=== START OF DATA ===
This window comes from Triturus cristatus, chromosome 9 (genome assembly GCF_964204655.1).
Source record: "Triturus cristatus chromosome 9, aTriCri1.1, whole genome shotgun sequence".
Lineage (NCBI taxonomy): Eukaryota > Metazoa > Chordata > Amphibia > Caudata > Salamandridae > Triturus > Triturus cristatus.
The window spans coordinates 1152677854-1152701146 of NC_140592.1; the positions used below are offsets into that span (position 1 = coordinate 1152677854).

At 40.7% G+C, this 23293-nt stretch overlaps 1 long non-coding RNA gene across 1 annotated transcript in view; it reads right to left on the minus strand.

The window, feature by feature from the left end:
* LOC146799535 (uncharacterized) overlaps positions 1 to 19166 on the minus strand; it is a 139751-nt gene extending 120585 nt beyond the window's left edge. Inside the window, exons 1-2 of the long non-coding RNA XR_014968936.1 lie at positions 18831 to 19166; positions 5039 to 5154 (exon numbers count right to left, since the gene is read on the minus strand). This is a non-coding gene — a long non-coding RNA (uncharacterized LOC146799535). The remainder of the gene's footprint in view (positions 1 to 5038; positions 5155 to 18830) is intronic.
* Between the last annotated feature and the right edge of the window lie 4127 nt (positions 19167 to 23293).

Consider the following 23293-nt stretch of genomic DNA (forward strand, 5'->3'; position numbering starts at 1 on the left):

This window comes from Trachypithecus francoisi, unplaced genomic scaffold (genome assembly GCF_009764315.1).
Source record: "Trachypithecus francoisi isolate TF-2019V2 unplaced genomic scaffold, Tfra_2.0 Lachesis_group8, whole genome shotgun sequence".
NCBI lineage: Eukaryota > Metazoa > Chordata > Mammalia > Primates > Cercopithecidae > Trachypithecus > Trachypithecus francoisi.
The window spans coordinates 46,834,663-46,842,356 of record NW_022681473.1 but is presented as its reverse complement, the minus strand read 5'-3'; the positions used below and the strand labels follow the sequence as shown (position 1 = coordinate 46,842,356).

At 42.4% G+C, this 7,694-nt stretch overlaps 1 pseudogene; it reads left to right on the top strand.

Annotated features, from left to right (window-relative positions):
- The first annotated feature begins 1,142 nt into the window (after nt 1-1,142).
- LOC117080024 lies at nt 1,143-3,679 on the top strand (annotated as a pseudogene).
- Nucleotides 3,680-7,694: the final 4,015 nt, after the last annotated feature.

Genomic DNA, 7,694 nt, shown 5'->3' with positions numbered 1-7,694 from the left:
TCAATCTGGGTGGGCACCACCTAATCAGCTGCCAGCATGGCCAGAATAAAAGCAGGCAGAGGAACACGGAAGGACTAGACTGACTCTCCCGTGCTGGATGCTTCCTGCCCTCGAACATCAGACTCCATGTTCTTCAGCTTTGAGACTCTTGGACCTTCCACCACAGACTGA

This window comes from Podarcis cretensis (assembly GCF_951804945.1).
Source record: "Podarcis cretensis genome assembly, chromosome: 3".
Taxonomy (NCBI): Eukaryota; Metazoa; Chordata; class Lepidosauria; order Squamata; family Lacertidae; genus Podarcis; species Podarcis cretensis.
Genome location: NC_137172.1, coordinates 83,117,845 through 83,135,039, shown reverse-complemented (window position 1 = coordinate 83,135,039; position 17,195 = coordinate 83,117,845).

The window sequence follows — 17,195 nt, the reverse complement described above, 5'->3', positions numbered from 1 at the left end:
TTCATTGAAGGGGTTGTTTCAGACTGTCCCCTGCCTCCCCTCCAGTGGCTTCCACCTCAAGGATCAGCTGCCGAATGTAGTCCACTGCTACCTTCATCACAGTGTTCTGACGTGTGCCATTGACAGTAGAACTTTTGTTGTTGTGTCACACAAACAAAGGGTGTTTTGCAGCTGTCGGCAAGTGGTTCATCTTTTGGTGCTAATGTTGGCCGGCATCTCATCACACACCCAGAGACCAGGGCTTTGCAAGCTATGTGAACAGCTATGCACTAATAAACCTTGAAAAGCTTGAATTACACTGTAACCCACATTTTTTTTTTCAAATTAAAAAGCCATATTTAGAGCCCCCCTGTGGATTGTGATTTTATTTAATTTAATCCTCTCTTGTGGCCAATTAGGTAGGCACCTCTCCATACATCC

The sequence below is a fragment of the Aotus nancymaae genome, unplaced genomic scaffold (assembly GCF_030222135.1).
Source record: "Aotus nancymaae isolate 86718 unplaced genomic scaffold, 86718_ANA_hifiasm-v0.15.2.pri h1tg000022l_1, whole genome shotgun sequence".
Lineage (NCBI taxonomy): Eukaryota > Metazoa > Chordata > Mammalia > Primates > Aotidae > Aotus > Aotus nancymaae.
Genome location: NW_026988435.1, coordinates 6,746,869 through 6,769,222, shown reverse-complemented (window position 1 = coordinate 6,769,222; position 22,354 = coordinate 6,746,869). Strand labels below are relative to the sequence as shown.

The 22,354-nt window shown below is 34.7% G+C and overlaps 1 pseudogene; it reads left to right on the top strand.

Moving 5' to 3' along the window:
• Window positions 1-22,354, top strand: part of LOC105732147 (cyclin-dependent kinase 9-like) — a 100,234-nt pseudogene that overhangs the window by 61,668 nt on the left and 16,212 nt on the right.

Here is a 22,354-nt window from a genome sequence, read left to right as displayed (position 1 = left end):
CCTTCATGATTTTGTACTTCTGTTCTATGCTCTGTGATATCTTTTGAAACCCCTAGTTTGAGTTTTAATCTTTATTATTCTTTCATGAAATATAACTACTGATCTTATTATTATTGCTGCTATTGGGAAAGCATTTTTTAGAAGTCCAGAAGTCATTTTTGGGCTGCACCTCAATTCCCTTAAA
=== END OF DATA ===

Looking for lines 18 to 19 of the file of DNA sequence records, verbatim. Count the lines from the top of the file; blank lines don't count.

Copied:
- Nucleotides 3,680-7,694: the final 4,015 nt, after the last annotated feature.

Genomic DNA, 7,694 nt, shown 5'->3' with positions numbered 1-7,694 from the left: